But why were the disciples so keen that money be given to the poor? Well, I am not convinced it is general philanthropy which moves them. Remember this is Passover time and there was a strong tradition that money be given to the poor so that they could buy the unleavened bread, wine and lamb necessary to enable them to celebrate the festival ( you might see a hint of this in John 13:29 when the disciples thought that Judas was going off as it says ‘to by things for the Feast or give to the poor’) So we are not necessarily talking about feeding the hungry masses here, but ensuring that folk can carry out their religious duty.

Now we can see why Jesus replies in the way he does. He defends the woman’ Leave the poor woman alone’ -back off’ she has done something quite beautiful, but you cant see it. She is preparing my body for burial.’ For you see, when a criminal was executed ,the customary anointing of the corpse was omitted. What he was to achieve on the cross was going to benefit the poor far more than any wine, bread and meat at a religious meal could ever do, he was going to fulfil all that the Passover meal stood for- the offering of himself as an atoning sacrifice, so that sins could be forgiven and eternal life obtained.

And this is further underscored by what Jesus says in v 7 ‘The poor you will always have with you and you can help them anytime you want.’ The first part is a direct quote from Deuteronomy 15:11 which is all about the sabbatical year, the time for celebrating God’s sovereignty and salvation power. It was the time when debts were cancelled and slaves were released. It was a time of tremendous joy as they thought of God freeing his people from the tyranny of Pharaoh at the time of the Exodus. Now can you see the connection here? What Jesus is offering to everyone, poor and non-poor alike, by his death on the cross is the cancellation of our debt of sin, the liberation from slavery to sin and a worse taskmaster than even that of Pharaoh, the tyranny of Satan. And as people are set free from that, then of course they will be generous to the poor, as God’s love is poured into their hearts and then they can help them properly, not by providing religious rigmarole, which is no longer necessary because Jesus has fulfilled all of that, but holistic care. So ,yes the church should seek to provide debt counselling, wisely offering material things, but also pointing people to where they can find real and lasting spiritual fulfilment in Jesus who died for them and rose again. This woman had got her priorities absolutely right hadn’t she? She did what she could - no more and no less. And that is all that Jesus asks of us. And who knows what the consequences will be. As a result of this one act of selfless devotion, this profound symbolism pointing to the heart of the Gospel, this woman has achieved everlasting fame-v9 ‘I tell you the truth, wherever the gospel is preached throughout the world, what she has done will be told in memory of her.’ But notice, it is what she has done, rather than who she is that matters. And what she has done is in effect to proclaim the gospel. That is the thing that really matters. That is what true worship is all about, devotion arising from the Gospel and exalting the Gospel. And that is the measure we should always be applying to ourselves as a church. Will this promote the Gospel, make it clearer to people or not? If not, then we either ignore it or get rid of it. If it does, well, let's have all the more, whatever the cost. How much is Jesus worth?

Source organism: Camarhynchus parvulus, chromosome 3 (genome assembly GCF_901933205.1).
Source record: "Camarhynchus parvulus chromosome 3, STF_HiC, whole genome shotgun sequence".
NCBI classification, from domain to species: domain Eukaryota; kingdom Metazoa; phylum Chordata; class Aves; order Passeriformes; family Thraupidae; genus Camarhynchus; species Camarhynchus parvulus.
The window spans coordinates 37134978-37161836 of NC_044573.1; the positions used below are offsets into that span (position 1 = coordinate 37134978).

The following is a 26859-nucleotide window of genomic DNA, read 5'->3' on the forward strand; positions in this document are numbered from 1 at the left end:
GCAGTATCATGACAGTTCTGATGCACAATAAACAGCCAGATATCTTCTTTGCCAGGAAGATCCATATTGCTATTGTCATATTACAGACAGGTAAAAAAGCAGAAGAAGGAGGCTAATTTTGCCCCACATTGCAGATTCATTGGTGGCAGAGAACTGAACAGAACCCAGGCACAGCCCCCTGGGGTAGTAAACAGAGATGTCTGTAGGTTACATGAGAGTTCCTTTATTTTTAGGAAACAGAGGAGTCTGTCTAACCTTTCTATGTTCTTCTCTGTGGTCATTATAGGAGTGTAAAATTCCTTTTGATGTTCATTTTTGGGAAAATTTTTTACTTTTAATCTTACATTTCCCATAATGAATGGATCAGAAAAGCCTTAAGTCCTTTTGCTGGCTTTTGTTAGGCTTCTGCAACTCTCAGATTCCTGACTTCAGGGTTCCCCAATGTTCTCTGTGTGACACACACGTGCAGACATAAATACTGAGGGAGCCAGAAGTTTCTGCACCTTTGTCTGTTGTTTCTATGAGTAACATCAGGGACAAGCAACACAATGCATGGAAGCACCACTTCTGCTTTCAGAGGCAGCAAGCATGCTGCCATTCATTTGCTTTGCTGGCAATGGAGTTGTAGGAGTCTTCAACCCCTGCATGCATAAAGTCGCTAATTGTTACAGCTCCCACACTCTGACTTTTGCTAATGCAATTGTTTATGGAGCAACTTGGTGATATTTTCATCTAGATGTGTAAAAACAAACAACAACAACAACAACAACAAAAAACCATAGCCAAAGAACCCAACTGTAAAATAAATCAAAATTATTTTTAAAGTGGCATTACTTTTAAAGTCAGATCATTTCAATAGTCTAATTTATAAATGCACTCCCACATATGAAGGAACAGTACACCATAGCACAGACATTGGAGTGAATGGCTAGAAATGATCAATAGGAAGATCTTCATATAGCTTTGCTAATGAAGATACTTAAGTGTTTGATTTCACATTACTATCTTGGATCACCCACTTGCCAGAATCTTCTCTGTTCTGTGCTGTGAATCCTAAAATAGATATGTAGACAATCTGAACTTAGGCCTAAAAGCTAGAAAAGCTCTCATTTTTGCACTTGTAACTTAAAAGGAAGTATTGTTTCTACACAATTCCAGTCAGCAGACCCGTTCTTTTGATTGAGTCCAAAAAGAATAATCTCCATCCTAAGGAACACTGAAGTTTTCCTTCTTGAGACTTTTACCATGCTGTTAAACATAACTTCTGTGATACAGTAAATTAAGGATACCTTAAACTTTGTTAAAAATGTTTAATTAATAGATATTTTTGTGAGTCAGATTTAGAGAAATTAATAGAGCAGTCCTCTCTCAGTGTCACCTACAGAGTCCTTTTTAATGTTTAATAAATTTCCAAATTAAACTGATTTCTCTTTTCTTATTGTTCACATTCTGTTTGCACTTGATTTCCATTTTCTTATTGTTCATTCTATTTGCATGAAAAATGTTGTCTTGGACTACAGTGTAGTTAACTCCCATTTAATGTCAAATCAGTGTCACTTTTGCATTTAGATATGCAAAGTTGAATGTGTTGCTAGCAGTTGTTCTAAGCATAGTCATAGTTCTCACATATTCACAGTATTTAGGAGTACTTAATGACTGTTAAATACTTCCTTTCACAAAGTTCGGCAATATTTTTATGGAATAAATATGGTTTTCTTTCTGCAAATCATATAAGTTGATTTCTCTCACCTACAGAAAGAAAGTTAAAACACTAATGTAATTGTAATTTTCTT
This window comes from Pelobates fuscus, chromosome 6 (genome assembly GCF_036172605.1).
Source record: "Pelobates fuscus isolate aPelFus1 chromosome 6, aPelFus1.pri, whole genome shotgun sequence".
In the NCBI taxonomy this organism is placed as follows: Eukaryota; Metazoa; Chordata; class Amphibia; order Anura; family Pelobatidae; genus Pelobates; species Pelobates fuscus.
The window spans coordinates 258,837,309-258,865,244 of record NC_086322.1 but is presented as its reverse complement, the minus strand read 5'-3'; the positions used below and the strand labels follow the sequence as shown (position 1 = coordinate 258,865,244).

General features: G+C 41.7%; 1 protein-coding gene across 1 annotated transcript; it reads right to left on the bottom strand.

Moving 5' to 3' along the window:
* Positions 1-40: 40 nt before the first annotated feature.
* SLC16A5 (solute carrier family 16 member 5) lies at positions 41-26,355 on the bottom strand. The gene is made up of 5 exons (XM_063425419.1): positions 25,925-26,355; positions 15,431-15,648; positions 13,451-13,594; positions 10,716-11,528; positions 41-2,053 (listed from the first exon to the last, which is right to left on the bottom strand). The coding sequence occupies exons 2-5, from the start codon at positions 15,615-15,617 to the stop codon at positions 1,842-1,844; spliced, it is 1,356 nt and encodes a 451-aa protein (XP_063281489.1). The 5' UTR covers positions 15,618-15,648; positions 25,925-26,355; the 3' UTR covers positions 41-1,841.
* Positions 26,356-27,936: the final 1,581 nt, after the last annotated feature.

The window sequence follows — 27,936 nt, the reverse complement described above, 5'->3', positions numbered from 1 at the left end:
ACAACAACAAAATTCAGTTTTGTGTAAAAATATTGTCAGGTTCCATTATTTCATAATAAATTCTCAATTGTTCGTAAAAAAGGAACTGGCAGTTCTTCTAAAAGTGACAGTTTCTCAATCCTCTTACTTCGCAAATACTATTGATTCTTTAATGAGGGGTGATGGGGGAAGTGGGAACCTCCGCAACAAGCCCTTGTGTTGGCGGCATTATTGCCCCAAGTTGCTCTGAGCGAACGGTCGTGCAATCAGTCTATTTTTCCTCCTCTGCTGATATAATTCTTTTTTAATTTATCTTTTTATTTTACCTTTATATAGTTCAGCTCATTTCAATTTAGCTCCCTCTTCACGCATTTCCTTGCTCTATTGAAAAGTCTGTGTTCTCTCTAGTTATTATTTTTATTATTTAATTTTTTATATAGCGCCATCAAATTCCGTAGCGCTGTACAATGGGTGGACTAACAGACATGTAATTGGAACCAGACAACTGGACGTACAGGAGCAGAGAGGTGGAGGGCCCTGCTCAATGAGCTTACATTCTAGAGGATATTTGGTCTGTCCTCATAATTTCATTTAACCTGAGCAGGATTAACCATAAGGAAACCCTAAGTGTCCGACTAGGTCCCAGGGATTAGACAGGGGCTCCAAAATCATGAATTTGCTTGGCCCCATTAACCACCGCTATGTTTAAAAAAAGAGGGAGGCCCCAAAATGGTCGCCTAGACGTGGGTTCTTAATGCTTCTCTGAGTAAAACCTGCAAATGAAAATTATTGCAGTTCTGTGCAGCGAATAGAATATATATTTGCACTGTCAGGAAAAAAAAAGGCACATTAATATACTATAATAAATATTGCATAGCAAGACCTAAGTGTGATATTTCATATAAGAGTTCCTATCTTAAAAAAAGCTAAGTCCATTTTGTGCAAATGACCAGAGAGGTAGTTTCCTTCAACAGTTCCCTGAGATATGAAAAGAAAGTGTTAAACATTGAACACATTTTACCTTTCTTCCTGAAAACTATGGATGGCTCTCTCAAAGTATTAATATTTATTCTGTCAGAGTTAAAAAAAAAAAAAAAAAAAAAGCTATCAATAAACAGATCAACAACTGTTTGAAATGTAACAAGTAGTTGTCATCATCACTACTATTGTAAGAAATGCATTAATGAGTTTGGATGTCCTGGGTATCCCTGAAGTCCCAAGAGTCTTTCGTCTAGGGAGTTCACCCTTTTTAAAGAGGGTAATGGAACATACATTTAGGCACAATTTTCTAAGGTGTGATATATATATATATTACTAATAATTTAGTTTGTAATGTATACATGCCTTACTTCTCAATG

But finally, there is someone else in this passage who put a value on Jesus and it is the shameful episode of a betrayal at a price - v10-11 (read). How much is Jesus worth? Judas knew the answer to that, 30 pieces of silver, that’s how much. I guess we can call it short term gain.30 pieces of silver could buy you an awful lot in those days. So what if it costs a man his life! Now to be absolutely honest with you, this is the part of the story which frightens me the most. I can’t help asking: for how much am I willing to take to betray Jesus? Just how much is he worth? I think of one church which has been damaged almost beyond repair because the minister left his wife and children for another man, after 20 years amazing Bible centred service. And in so doing betraying what was once a thriving and strategic ministry, let alone his family and friends. Whenever a Christian man or woman betrays their spouse in sexual infidelity and refuses to repent, Jesus is also being betrayed. Whenever for the sake of ecclesiastical promotion we ministers soft peddle the gospel, we betray Jesus as surely as did Judas. In saying these things I am not for a moment being judgemental. That is why I said, this passage scares me, for I know myself only too well, that if you do not pray for me and I do not pray for you, we too could be exchanging Jesus for our equivalent of 30 pieces of silver.

So, how much is Jesus worth?